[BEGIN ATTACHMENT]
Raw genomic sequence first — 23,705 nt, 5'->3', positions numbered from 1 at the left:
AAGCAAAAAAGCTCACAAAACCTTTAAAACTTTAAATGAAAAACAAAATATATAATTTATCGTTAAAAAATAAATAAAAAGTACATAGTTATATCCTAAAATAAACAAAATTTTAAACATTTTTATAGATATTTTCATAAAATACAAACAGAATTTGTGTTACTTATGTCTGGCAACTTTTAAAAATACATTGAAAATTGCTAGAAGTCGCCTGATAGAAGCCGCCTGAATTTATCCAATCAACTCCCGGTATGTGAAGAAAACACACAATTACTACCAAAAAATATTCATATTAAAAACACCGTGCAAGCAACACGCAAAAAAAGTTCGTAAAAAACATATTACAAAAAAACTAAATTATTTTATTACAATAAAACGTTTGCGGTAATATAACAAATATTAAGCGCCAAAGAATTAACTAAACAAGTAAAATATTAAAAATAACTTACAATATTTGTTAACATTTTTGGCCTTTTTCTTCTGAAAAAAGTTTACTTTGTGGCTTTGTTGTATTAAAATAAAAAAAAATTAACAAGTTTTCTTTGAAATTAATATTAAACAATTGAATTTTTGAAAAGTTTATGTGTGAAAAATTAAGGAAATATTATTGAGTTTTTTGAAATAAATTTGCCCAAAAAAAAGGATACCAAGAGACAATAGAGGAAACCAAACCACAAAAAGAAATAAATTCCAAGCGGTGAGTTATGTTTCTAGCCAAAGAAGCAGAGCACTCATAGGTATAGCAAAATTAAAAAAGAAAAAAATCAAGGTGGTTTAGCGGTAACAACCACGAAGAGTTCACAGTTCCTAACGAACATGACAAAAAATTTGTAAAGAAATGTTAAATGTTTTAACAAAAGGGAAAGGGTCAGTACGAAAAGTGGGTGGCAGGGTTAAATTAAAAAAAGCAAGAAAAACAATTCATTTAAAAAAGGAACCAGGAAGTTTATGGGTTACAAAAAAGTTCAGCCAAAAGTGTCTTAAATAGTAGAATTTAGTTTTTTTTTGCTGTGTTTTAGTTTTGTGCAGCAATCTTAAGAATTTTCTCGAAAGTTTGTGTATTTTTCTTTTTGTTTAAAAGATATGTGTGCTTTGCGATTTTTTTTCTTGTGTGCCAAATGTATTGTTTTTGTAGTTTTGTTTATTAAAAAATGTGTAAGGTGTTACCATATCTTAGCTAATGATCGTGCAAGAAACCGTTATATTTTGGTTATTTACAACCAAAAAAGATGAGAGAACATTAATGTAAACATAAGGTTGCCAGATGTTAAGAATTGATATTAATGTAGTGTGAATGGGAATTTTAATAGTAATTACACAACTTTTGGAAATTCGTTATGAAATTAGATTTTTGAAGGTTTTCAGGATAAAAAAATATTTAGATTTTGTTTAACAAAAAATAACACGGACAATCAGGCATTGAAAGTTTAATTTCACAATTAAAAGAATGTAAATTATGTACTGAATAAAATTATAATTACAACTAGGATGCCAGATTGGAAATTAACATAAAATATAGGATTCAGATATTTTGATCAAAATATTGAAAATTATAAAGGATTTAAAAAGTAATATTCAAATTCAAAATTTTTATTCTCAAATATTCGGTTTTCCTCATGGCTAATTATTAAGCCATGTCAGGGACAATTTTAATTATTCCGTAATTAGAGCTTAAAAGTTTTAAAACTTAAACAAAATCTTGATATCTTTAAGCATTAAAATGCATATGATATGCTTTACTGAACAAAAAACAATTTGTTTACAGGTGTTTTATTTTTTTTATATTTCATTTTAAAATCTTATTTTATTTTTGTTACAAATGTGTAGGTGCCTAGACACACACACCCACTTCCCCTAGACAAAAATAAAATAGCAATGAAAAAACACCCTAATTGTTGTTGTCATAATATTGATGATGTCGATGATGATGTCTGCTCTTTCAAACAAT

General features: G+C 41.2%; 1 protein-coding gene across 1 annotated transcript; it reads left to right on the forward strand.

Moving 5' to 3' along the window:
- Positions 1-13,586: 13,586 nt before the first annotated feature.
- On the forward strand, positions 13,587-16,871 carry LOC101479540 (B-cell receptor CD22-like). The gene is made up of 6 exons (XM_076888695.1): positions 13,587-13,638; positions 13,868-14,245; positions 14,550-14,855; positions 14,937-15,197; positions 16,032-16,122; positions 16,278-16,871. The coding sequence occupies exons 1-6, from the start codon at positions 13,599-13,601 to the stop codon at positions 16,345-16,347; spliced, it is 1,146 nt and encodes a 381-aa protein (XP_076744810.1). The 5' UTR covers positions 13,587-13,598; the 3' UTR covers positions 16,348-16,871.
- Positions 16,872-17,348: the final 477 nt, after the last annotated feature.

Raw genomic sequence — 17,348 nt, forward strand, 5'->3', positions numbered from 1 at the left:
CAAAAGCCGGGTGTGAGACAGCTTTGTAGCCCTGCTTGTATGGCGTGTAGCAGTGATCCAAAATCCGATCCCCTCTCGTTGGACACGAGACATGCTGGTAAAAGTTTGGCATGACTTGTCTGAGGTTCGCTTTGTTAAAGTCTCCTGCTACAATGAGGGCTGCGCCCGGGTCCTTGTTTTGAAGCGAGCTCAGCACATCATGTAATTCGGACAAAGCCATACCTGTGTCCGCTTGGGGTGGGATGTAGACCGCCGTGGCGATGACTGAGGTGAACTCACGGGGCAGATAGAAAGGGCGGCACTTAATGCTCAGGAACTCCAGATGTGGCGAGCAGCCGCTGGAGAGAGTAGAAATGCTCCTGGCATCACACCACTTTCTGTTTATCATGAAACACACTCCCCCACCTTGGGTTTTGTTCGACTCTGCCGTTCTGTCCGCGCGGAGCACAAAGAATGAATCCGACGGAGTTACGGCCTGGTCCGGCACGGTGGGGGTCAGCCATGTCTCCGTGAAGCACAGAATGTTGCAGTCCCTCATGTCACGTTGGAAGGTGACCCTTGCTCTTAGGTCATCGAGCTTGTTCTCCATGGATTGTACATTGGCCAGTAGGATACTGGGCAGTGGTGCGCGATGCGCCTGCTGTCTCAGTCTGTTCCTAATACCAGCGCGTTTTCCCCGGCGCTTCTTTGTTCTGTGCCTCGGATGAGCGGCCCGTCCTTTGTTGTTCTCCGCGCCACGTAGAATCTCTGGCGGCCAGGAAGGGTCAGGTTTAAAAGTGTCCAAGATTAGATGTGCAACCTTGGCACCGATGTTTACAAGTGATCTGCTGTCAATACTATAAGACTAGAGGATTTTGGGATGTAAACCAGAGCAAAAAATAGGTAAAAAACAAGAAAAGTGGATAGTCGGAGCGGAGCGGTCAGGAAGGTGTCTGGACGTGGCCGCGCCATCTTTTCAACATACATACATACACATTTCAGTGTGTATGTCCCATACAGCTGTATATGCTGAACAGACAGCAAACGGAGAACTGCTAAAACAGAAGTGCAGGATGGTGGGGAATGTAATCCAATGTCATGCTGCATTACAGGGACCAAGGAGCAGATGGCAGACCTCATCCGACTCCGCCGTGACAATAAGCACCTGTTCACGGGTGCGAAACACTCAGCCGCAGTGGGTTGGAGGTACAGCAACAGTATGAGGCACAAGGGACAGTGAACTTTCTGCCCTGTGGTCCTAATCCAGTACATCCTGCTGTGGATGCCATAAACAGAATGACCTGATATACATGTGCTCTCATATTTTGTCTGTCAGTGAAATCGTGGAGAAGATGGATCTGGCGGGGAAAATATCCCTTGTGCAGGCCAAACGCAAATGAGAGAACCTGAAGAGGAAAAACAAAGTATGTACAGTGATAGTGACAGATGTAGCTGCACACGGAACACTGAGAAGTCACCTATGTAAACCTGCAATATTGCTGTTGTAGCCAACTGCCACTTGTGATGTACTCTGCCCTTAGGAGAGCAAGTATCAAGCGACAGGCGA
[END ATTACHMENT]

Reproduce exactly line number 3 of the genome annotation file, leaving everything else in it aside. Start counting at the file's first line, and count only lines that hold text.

General features: G+C 41.2%; 1 protein-coding gene across 1 annotated transcript; it reads left to right on the forward strand.